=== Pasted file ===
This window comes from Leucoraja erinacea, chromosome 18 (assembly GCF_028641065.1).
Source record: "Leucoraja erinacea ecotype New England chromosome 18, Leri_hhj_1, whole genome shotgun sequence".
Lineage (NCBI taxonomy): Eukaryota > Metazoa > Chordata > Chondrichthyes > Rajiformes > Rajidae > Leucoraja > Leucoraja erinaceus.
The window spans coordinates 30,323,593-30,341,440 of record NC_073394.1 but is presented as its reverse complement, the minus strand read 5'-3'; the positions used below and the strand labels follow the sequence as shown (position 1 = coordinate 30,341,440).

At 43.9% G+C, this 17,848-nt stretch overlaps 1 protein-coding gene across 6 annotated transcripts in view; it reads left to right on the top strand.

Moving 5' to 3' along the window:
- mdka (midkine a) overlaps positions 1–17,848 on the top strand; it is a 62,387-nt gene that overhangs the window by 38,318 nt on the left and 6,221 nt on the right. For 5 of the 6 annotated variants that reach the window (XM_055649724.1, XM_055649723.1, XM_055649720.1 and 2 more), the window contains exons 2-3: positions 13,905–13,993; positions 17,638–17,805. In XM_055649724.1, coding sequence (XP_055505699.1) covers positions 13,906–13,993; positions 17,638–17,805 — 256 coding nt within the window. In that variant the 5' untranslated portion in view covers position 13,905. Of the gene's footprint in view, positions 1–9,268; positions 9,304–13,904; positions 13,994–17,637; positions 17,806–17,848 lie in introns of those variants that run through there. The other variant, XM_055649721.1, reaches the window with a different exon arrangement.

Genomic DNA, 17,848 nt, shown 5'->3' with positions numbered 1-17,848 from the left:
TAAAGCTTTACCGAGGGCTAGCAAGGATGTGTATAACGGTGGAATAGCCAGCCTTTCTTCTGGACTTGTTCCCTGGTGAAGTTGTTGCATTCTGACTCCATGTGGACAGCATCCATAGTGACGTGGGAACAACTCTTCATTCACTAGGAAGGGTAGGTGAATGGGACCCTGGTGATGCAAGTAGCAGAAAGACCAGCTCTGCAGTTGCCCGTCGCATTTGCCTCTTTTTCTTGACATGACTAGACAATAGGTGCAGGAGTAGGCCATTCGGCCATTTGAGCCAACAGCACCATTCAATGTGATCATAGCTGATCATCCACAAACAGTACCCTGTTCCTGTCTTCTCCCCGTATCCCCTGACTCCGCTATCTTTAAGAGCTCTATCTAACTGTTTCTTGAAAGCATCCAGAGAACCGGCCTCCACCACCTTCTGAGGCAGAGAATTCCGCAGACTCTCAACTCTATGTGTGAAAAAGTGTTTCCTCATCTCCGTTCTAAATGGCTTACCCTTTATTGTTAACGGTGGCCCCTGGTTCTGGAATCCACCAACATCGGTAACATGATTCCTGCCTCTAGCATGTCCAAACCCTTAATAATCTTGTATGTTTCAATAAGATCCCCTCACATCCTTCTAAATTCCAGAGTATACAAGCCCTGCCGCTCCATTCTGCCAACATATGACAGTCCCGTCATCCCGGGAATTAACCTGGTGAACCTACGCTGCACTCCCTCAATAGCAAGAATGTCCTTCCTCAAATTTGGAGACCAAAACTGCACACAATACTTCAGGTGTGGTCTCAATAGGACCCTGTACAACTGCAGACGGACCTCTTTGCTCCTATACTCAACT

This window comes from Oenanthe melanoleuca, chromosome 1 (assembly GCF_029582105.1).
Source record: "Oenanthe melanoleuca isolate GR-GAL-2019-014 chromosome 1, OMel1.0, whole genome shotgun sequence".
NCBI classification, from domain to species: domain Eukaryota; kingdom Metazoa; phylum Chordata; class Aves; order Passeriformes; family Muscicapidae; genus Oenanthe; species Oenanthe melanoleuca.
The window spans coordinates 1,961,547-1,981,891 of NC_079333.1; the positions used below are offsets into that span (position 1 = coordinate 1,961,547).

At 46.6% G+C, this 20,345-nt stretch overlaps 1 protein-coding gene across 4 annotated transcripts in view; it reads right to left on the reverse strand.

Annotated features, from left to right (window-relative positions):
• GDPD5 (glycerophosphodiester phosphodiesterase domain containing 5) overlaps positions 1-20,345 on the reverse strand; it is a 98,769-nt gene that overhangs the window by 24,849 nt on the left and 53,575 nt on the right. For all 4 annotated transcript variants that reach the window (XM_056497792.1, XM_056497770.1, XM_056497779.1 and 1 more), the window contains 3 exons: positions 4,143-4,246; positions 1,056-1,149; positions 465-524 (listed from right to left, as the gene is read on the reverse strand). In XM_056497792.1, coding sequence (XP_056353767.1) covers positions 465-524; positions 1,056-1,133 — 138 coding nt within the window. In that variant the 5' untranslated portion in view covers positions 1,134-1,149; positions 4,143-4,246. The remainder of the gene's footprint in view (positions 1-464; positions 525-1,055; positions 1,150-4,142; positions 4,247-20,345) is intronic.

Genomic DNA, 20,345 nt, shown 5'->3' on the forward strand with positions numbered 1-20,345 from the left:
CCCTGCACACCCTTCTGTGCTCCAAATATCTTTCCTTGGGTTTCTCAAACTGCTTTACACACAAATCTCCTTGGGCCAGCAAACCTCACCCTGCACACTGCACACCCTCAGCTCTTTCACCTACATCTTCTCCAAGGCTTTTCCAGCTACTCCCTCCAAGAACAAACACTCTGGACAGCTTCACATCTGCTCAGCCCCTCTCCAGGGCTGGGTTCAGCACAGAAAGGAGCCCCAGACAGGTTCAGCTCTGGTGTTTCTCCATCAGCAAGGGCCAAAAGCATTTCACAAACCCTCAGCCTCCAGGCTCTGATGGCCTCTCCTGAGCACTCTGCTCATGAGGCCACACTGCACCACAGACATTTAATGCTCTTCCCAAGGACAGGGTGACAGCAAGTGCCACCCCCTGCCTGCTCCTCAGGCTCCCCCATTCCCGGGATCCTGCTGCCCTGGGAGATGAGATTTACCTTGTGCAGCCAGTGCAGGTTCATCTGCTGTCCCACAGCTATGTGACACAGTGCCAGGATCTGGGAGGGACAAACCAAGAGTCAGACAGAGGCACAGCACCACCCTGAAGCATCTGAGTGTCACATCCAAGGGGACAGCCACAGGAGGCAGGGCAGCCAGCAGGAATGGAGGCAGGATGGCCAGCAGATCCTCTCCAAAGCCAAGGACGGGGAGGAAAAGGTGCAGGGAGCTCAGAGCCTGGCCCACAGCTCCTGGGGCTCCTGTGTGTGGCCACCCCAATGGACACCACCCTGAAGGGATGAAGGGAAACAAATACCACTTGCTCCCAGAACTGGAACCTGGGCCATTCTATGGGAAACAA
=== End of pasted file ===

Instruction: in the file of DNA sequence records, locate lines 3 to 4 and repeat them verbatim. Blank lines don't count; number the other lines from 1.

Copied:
Lineage (NCBI taxonomy): Eukaryota > Metazoa > Chordata > Chondrichthyes > Rajiformes > Rajidae > Leucoraja > Leucoraja erinaceus.
The window spans coordinates 30,323,593-30,341,440 of record NC_073394.1 but is presented as its reverse complement, the minus strand read 5'-3'; the positions used below and the strand labels follow the sequence as shown (position 1 = coordinate 30,341,440).